Are you exhausted and overwhelmed all of the time? Has your motivation and mojo gone MIA? Perhaps you shrug off your daily exhaustion symptoms as ‘part of motherhood’?
As mums, we blame a lot on the experience of becoming a mother and managing a family. This is something that I not only see in my clients – I’ve experienced it too. I would make excuses for how I was feeling by justifying my depletion because I had a busy week or too many late nights.
It’s often referred to as burnout. Some call it adrenal fatigue. And some call it plain old motherhood! But the effects of chronic stress aren’t all in your head – they are affecting your body too and this could lead to adrenal fatigue.
What is adrenal fatigue?
Adrenal fatigue is when the adrenal glands have been under severe and/or prolonged stress. The stress hormones produced by the adrenals can become too high, too low, or even fluctuate at the wrong time of day. This can impact the rest of the body, leading to a host of symptoms. Often these symptoms can look very similar to what many would consider ‘normal’ motherhood exhaustion and why adrenal fatigue often goes untreated.
Is adrenal fatigue a real thing?
There is a bit of debate over the terminology itself and the mechanisms behind it. But if you break it down into:
- Can adrenal hormones fluctuate and go out of balance? Yes
- Can hormonal fluctuations cause symptoms? Yes
- Does chronic stress lead to long-term poor health and potentially chronic illness? Yes
So you can see there is a real health concern here, no matter what you choose to label it.
Why is it so common these days?
Simply because we have countless forms of stress – even little bits add up. It’s the traffic, the kids not doing their homework when you ask, the boss being in a bad mood, the ever growing to-do list, dealing with illnesses, you name it. It’s why you will also find memes online about “I’m not an early bird or a night owl. I’m some form of permanently exhausted pigeon!”
Signs of adrenal dysfunction
Some of the signs that your adrenal hormones are out of whack include:
- General feeling of fatigue and exhaustion
- Insomnia and/or oversleeping
- Relying on caffeine to get going in the morning
- 3pm ‘slump’
- Waking suddenly around 3am
- Using alcohol to ‘wind down’ your mind at night
- Digestive issues
- Low sex drive
- Low motivation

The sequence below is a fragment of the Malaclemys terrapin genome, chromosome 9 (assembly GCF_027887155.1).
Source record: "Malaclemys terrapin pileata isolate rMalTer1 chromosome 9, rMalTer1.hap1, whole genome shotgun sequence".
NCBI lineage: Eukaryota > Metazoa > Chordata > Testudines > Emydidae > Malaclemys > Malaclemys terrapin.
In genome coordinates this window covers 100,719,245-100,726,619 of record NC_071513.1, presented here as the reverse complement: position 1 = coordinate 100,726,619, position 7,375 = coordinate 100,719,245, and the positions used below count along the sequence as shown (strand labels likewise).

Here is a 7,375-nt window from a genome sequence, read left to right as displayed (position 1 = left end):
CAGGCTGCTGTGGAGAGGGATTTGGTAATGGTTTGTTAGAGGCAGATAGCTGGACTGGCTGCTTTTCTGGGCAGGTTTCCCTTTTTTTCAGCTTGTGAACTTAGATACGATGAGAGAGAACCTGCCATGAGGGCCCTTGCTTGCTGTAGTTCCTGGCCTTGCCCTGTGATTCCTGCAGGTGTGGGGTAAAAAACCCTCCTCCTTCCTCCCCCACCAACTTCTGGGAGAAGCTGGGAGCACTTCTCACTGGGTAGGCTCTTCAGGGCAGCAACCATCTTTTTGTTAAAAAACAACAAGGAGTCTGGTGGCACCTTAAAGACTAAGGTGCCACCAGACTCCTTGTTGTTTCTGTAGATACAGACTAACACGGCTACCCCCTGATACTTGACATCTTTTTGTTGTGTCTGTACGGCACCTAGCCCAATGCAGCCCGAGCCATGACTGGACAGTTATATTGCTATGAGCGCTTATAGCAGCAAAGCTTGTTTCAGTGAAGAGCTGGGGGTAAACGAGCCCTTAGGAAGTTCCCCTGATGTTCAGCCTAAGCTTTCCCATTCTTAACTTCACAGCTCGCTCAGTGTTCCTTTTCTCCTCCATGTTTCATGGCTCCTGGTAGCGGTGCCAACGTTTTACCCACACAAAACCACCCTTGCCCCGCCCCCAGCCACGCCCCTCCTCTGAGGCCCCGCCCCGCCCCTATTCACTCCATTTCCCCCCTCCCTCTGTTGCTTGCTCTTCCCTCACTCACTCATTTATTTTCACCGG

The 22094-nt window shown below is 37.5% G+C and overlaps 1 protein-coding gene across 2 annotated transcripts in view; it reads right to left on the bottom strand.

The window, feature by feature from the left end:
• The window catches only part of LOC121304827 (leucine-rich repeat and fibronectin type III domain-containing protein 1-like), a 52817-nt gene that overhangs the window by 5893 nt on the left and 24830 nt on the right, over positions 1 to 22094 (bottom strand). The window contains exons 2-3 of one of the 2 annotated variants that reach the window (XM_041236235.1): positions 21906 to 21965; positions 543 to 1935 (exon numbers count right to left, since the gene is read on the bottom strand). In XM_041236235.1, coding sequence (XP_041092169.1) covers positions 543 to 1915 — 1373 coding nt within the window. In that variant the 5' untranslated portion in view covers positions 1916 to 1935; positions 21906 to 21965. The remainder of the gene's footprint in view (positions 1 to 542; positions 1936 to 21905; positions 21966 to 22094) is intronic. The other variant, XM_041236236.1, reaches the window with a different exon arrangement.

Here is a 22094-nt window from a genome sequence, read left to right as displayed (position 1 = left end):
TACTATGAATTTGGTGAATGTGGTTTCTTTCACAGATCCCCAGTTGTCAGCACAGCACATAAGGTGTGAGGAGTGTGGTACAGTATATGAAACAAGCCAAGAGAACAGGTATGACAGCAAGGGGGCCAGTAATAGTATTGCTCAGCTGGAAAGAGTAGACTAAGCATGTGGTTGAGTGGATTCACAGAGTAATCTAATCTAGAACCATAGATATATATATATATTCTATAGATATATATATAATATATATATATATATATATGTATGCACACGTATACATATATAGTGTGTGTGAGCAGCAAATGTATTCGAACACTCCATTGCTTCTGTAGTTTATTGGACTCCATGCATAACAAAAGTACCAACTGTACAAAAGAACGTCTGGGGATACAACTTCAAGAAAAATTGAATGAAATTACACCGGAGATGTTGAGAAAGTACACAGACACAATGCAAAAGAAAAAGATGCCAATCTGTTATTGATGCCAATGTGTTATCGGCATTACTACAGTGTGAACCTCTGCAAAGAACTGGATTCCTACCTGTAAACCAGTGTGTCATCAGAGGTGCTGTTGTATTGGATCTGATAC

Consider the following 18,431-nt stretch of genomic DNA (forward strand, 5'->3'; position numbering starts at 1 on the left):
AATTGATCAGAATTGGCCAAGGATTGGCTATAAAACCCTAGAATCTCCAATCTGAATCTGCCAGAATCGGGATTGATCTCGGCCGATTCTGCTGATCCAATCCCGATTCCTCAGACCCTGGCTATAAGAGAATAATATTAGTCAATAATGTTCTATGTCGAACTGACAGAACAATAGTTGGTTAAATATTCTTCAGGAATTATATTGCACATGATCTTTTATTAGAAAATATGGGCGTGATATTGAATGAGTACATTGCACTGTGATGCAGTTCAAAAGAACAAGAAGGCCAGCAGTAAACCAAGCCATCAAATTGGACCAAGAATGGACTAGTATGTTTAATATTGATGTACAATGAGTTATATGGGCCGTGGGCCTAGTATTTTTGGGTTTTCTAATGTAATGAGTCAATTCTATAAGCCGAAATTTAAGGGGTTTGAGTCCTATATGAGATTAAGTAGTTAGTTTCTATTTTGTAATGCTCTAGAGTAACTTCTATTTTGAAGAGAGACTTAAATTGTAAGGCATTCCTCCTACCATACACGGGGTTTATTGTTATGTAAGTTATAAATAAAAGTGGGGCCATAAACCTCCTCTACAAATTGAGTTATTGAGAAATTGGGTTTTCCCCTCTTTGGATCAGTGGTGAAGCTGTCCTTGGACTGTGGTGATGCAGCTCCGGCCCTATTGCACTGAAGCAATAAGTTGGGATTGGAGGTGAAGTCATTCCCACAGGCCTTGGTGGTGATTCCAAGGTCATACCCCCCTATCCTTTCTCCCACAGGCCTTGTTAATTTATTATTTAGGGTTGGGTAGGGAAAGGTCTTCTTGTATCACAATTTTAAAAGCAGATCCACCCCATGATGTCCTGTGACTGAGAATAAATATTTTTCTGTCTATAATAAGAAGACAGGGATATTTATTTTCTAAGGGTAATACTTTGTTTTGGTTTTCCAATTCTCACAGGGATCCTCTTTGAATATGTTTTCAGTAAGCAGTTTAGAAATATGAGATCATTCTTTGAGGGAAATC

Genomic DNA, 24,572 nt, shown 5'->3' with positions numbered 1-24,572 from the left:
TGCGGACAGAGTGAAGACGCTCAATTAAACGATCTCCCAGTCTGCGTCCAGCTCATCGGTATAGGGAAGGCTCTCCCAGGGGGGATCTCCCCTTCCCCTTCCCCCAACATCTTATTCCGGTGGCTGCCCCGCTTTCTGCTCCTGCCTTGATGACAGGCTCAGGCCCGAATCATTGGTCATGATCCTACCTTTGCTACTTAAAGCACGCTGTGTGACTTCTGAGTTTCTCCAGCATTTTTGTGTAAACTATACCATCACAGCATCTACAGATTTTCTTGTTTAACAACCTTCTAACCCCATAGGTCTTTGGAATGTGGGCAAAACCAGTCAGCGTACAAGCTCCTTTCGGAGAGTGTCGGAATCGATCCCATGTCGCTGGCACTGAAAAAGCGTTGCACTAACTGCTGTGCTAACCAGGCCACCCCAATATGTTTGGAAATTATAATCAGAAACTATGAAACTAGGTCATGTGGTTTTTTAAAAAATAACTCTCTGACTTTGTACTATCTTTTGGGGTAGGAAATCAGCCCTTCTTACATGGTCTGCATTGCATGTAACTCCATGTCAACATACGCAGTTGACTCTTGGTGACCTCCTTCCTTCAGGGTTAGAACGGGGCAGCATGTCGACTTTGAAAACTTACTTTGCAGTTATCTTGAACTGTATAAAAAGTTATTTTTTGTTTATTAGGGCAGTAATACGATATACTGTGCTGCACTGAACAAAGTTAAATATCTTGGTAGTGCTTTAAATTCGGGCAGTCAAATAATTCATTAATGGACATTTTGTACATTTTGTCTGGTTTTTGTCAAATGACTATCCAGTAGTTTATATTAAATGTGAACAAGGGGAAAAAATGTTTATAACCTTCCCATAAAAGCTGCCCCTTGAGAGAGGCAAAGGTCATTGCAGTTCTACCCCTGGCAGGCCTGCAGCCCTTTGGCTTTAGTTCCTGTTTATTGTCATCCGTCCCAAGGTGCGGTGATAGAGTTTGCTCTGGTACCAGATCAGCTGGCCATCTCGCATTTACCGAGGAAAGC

- Stubborn weight gain
- Inability to handle stress
- Mood swings, anxiety and depression
- Blood sugar fluctuations and food cravings
- Changes to appetite
- Brain fog
As you can see, a lot of them add up to the average mum’s experience and so often adrenal fatigue is left untreated.
How you can take care of your adrenals
Firstly, it’s often best to work with a health expert to get you on track. But in the meantime, here are some simple ways to take care of your adrenals.
Eat nutritious food
Just like any other organ, the adrenals require key nutrients to function properly. You also need nutrients to protect against the effects of prolonged stress. Focus on those nutritious, wholefoods.
You may also find that you need to eat smaller, more frequent meals. This can help to counteract the blood sugar fluctuations that are common with adrenal dysfunction.
One reason behind chronic stress building up is a lack of rest. This can be literal sleep, but also just taking proper breaks and downtime through your day.
Pace your exercise
Find a way to pace and move your body that fits with your symptoms. For example, you might need to wind back the Crossfit or HIIT and work more on gentle forms of movement. It is important to chat to your MumSafe trainer about how you are feeling.
In my experience, the biggest underlying cause of mums being burned out is lack of support. We think we can do it all alone – but that simply isn’t the case. So, if you’re not coping, it’s time to add someone to your team that makes you feel heard and supported when life gets tough.
Reach out to your local MumSafe Trainer and they can help connect you with the right professionals to guide you as well as providing you with a suitable strength and fitness program to support your body rather than deplete it as you recover.